Ian’s story – Part 2: Pivotal times

** Trigger warning – contains discussions about suicide **

And so, following on from Part 1…

Somehow – as everyone does – Ian and I found ourselves in adulthood. From my perspective, our late teens and early twenties were very happy times in our relationship. We were both at university and were finding our freedom and our feet in the world, and loving it. We went to gigs together, got drunk together and had some of the best fun. He had ups and downs, and always found rejection of any kind hard to deal with, but in general the expectation and anxiety which comes with adulthood had not had time to really bed in. Life was still fairly lighthearted, and Ian’s social life blossomed as his sociable nature did the same. Despite his tendency towards negativity, depression did not come crashing down until his late twenties.  And what a crash it was.

Ian worked in the Metropolitan Police as an PC, but after a very stressful period, he left his job and, more significantly in his mind, his career. This resulted in feelings of failure, loss of direction and panic about the future, triggering very low self-esteem and ultimately a total breakdown.  When I think back to that point – the early months of 2004 – all I can recall are grey days and rain.  I was completing my nurse training at the time, and living about 20 miles away from Ian.  I would get the bus after an early shift, travelling slowly through the miserable north London streets, watching the raindrops stream down the windows; the dim street lights and fog outside reflecting my mood.  When I arrived at Ian’s house I never knew for sure what I would find.  Sometimes he was still in bed, despite it being late afternoon.  Sometimes he was so relieved to see me that he actually looked happy for a fleeting moment as he squeezed me hello.  Sometimes he had managed to cook us some tea, and sometimes we went round the corner to Subway and I watched the raindrops run down a different window.  I would sleep on his floor while he thrashed and fought his way through the nightmares which refused to give him any rest.  In the morning I would chivvy him out of the door if I could, and in the weeks when he appeared to be improving, I could persuade him to go with me to the library and do some research into job options.  It was in the days before Wi-Fi and constant internet access, so the library became a second front room.  Normally I would leave his house at lunchtime to get another miserable bus back to where I lived in time for a late shift.  And so it went on…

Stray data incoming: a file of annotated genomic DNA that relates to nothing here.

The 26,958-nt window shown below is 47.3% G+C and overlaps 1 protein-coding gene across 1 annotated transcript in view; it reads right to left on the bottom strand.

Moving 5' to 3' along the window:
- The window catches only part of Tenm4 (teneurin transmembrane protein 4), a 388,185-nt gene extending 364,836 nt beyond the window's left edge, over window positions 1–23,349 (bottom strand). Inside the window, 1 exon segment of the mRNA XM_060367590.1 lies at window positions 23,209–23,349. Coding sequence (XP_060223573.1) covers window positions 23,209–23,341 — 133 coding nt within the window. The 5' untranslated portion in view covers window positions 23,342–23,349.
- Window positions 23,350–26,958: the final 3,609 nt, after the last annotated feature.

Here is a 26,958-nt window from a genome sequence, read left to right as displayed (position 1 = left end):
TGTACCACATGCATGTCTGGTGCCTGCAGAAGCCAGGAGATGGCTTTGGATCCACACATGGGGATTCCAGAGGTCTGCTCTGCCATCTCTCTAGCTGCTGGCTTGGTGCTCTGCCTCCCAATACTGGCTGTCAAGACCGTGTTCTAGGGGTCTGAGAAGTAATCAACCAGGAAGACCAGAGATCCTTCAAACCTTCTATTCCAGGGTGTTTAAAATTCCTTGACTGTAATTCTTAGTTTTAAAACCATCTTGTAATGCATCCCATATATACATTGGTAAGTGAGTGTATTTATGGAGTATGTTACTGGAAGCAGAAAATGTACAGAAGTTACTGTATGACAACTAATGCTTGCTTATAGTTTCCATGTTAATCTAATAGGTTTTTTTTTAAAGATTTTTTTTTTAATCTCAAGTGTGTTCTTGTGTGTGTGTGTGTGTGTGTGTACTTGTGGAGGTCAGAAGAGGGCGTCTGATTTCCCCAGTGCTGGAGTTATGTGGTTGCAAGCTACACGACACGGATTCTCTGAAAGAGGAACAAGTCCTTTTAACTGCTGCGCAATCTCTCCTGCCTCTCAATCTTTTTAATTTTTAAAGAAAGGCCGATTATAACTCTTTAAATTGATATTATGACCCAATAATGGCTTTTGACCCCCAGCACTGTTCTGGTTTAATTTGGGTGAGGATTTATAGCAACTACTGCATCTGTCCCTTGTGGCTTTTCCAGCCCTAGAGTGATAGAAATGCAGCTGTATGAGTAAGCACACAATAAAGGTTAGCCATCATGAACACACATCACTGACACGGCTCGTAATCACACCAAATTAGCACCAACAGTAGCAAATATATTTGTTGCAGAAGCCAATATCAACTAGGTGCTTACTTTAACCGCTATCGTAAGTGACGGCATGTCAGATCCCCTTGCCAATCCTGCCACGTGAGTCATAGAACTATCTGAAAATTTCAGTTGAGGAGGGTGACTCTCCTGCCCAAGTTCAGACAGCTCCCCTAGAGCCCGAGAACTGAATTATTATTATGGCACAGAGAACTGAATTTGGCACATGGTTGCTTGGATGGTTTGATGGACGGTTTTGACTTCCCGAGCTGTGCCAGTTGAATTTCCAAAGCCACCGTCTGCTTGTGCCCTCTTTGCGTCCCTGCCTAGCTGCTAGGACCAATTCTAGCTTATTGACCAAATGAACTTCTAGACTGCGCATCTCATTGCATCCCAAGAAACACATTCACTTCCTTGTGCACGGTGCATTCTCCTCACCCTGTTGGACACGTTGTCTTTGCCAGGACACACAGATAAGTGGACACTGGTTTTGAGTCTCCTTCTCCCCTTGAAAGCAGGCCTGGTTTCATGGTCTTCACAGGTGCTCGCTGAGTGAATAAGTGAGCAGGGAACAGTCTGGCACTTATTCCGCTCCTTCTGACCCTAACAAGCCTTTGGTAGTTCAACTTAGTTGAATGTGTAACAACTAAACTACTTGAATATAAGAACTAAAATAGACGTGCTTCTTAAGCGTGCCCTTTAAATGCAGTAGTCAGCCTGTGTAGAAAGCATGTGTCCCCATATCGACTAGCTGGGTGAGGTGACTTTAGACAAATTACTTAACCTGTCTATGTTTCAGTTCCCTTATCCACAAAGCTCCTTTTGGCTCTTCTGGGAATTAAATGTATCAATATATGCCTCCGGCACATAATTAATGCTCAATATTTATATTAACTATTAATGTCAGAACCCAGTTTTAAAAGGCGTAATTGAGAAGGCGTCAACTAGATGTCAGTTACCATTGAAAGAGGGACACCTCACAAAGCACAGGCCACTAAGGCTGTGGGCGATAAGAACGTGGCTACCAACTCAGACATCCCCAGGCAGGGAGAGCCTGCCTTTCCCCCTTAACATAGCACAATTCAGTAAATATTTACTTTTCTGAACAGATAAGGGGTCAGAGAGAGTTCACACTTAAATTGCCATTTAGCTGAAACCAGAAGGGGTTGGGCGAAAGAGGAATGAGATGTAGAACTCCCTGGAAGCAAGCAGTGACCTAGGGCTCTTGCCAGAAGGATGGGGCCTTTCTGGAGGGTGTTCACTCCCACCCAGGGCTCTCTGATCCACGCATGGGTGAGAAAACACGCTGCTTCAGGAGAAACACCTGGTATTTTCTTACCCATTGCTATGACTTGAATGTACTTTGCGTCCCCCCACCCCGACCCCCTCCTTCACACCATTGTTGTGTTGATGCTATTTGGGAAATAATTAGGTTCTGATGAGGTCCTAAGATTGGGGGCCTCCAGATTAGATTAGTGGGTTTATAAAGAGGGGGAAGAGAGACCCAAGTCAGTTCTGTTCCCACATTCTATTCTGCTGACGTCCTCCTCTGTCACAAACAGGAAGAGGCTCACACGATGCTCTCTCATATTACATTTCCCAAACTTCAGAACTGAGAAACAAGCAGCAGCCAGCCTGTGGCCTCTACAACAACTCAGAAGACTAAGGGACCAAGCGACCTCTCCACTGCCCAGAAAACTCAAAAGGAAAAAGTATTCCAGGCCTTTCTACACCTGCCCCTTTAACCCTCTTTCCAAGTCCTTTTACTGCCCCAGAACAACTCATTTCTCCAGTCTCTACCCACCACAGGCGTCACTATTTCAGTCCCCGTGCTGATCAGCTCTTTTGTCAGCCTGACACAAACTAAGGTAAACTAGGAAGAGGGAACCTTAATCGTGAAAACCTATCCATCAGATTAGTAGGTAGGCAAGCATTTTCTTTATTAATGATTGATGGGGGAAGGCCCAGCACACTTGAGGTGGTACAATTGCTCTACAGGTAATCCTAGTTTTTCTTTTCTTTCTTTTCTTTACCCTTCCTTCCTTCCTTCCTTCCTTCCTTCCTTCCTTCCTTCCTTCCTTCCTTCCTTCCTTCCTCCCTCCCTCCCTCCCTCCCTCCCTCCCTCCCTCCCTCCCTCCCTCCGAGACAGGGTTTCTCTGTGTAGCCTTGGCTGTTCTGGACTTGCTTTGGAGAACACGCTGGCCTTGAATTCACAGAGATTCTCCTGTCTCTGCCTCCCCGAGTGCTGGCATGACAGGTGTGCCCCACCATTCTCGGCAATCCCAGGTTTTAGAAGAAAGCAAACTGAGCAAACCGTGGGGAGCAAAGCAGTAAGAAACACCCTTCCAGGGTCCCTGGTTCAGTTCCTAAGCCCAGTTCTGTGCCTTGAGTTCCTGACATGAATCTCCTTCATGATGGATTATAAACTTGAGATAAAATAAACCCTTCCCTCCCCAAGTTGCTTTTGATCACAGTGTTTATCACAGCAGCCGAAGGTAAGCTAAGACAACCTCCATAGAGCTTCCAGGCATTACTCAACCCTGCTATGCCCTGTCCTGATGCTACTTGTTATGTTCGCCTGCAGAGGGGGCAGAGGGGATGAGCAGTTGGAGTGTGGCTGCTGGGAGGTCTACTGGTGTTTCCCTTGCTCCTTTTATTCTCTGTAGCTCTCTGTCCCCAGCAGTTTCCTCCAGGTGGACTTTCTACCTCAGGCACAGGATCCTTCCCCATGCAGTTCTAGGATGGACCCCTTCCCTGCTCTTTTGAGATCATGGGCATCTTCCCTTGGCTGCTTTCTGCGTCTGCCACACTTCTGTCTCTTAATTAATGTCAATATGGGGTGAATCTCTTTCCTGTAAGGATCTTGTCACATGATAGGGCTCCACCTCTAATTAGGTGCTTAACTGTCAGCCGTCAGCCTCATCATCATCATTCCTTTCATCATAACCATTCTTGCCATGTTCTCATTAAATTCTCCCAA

At this stage there were very few people who knew how much Ian was struggling, including our Mum, Dad and sister, who was only 11 at the time.  It was due to a feeling of wanting to shield our family that Ian had decided that he did not want to tell them how difficult things were.  I confided in a couple of friends, as did Ian, but other than that, we were really on our own.  At the time I remember consciously asking myself how I was coping… and reaching the conclusion that I was doing OK.  I was managing.  My grades didn’t slip, my placement hours were signed off, and my stress levels were OK.  It was like being on autopilot.  This is what needed doing, so this is what happened. I have thought many, many times since about what I should and could have done differently, and about what I would do if I was in that place again.  As I have eluded to in previous blogs, I haven’t ever reached any concrete conclusions. I wish I could put it behind me, but these thoughts and questions just do not stop appearing.

This routine continued until spring time, when Ian made an attempt to take his own life. I received a phone call on a Saturday evening at around 8pm as I was just getting ready to go out with friends. On the end of the phone was Ian who said nothing apart from my name, over and over for what seemed like an age. He was clearly distressed and I could not get him to tell me what had happened, so my own panic just got stronger and stronger. Eventually he managed to communicate that he had just regained consciousness having attempted to take his life. I told him he needed to call for an ambulance straight away, which he did. The next person I spoke to, about an hour later, was a paramedic who told me they were taking Ian to hospital. As is typical, instead of being 20 miles up the road from his house, on this occasion I was 100 miles away and there was no way I could get to him until the next day. I had a very surreal and restless night on a friend’s sofa, watching back to back episodes of boxsets to try and distract me. I did not sleep.